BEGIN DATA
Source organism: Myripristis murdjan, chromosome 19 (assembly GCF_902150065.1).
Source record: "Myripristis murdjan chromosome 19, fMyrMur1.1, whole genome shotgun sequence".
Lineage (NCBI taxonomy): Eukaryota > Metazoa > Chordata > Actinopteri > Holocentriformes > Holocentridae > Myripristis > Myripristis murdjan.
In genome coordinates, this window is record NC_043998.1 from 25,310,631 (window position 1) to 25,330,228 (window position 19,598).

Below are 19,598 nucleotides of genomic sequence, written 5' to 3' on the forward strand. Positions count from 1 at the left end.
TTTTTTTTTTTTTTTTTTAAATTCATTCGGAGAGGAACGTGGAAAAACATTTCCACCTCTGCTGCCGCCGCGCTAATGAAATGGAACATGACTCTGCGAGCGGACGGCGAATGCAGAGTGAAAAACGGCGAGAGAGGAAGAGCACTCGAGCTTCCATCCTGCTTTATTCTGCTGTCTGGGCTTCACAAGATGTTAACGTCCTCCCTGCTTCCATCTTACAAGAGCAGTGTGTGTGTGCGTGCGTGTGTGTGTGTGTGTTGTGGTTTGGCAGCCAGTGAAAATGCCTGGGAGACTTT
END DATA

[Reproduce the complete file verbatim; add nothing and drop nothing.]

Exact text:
Source organism: Myripristis murdjan, chromosome 19 (assembly GCF_902150065.1).
Source record: "Myripristis murdjan chromosome 19, fMyrMur1.1, whole genome shotgun sequence".
Lineage (NCBI taxonomy): Eukaryota > Metazoa > Chordata > Actinopteri > Holocentriformes > Holocentridae > Myripristis > Myripristis murdjan.
In genome coordinates, this window is record NC_043998.1 from 25,310,631 (window position 1) to 25,330,228 (window position 19,598).

Below are 19,598 nucleotides of genomic sequence, written 5' to 3' on the forward strand. Positions count from 1 at the left end.
TTTTTTTTTTTTTTTTTTAAATTCATTCGGAGAGGAACGTGGAAAAACATTTCCACCTCTGCTGCCGCCGCGCTAATGAAATGGAACATGACTCTGCGAGCGGACGGCGAATGCAGAGTGAAAAACGGCGAGAGAGGAAGAGCACTCGAGCTTCCATCCTGCTTTATTCTGCTGTCTGGGCTTCACAAGATGTTAACGTCCTCCCTGCTTCCATCTTACAAGAGCAGTGTGTGTGTGCGTGCGTGTGTGTGTGTGTGTTGTGGTTTGGCAGCCAGTGAAAATGCCTGGGAGACTTT